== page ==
5.8mm Caliber tracer

The 5.8mm cartridge case is used on QBU-141 sniper rifle and made in brass,the tracer is not compatible with the cartridge case. It’s interesting that there is a small metal sheet under the tracer,which is different from type 53 tracer and type 56 tracer. 5.8mm tracer might be rare and this is the first time I got it,I think that’s fun.


It’s a pity that I can’t keep the green paint mark on the tracer,the green mark is worn seriously and hard to see when I got it ,after polishing it,the green mark is disappeared. I wonder if I can got a similar color paint to Re-show it’s original looking.

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very nice to see a tracer version of the 5.8mm
the brass disc ,i think is for protect the tracer compound

Its more a thin foil…not a “hard” metaldisc, as the hot burnng powdergases has to ignite the tracercompound…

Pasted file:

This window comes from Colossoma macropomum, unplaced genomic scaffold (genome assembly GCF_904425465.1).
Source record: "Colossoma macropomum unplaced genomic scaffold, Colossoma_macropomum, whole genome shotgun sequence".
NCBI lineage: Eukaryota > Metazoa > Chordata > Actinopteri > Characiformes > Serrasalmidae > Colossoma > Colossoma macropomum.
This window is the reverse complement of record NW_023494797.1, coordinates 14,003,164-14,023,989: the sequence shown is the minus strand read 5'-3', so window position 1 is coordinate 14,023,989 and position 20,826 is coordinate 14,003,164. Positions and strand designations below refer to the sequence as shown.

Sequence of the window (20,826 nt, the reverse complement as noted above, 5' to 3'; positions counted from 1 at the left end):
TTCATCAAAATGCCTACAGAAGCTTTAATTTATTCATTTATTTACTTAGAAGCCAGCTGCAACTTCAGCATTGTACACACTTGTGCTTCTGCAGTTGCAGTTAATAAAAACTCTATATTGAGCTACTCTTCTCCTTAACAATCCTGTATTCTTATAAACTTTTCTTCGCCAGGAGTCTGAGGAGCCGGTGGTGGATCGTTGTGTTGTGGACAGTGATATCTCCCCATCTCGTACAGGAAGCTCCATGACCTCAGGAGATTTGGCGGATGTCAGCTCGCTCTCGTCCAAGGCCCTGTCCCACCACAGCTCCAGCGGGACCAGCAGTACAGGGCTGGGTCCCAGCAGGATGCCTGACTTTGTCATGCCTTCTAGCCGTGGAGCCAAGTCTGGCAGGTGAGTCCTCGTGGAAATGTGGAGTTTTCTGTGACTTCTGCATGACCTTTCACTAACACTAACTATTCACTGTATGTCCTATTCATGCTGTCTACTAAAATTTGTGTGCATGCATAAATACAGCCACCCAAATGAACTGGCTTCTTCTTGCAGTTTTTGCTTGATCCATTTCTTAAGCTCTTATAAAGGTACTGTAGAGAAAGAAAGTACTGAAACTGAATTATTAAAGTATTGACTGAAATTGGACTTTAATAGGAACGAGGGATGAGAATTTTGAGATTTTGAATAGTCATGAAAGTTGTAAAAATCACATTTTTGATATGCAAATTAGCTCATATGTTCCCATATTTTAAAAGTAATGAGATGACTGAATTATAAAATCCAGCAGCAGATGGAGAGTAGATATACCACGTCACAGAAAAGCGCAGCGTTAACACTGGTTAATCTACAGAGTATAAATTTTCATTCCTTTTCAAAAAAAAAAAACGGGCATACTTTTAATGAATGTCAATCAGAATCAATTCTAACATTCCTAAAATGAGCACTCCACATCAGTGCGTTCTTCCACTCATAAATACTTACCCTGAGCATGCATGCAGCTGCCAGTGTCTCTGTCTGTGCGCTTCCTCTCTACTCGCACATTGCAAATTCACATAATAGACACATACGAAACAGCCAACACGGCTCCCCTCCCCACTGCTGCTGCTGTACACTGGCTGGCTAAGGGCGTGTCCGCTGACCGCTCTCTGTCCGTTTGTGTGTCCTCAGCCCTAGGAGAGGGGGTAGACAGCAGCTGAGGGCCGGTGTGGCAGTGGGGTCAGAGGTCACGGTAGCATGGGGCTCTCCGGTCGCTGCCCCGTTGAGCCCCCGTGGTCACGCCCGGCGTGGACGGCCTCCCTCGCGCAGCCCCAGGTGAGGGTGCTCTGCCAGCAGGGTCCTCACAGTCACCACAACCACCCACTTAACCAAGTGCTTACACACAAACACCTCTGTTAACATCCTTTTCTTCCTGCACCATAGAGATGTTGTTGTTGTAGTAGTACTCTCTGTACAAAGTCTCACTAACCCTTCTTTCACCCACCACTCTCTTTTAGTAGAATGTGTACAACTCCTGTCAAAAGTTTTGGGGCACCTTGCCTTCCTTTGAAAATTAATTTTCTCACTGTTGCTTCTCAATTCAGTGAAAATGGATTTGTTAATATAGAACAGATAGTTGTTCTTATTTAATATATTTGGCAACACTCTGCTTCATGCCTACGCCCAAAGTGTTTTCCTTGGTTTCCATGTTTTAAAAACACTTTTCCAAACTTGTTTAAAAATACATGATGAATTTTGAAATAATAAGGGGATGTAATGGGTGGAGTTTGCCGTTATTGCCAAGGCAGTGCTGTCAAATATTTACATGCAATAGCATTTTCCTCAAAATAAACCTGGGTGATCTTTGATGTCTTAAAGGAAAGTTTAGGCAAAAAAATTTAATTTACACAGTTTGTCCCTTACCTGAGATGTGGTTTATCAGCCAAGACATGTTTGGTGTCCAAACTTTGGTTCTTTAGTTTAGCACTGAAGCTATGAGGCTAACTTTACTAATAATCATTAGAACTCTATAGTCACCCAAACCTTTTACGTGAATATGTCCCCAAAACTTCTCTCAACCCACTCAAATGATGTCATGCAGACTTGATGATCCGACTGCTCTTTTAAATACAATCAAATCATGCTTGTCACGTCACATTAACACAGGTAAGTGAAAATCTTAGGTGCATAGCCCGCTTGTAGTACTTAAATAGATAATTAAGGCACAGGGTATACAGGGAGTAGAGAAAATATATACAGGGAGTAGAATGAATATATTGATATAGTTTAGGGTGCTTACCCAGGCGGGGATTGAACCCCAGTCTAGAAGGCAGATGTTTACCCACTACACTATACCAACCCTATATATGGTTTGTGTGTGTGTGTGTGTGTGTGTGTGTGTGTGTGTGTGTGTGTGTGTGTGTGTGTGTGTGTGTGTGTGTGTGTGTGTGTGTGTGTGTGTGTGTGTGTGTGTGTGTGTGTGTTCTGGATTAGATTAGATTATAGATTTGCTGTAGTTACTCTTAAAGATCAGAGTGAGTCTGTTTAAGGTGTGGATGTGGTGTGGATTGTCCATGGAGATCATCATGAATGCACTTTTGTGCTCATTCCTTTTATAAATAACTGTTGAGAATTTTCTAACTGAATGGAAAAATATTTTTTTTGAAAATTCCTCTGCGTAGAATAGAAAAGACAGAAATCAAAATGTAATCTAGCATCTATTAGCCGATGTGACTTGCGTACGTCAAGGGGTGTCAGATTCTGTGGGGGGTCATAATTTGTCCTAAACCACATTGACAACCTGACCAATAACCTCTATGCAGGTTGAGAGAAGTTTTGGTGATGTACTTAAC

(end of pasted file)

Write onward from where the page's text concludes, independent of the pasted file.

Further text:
Nice to see it. In Germnay the green color for marking the SS109/M855 bullets are made by using edding ink. But that depends on the color you wish to apply, more translucent, or more dark green…so the colors have a wide span…


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yes i know that is a very thin foil (you can easily scratch it with your nail),i will do mention it

Pardon my ignorance, but, what is ‘edding ink’?

Why did you polish it?


Edding is a company near Hamburg and a household word in Germany for permanent markers.


I wondered the same thing as Jestertoo. Why polish these rounds? Polishing often destroys things like colored neck and primer seals, colored tips, etc. While I carefully clean, best I can, specimens not easily replaced that are dirty or corroded, I never, ever polish a cartridge. Aside from the damage it can do to markings, polishing to a mirror finish is not even a natural look for a cartridge. I know and respect that collecting is an “each to his own” proposition, but some very nice cartridges have been damaged from a collector’s standpoint by over-cleaning and polishing specimens.


John Moss


…yes,after polishing it,I felt very regret about destroyed the color.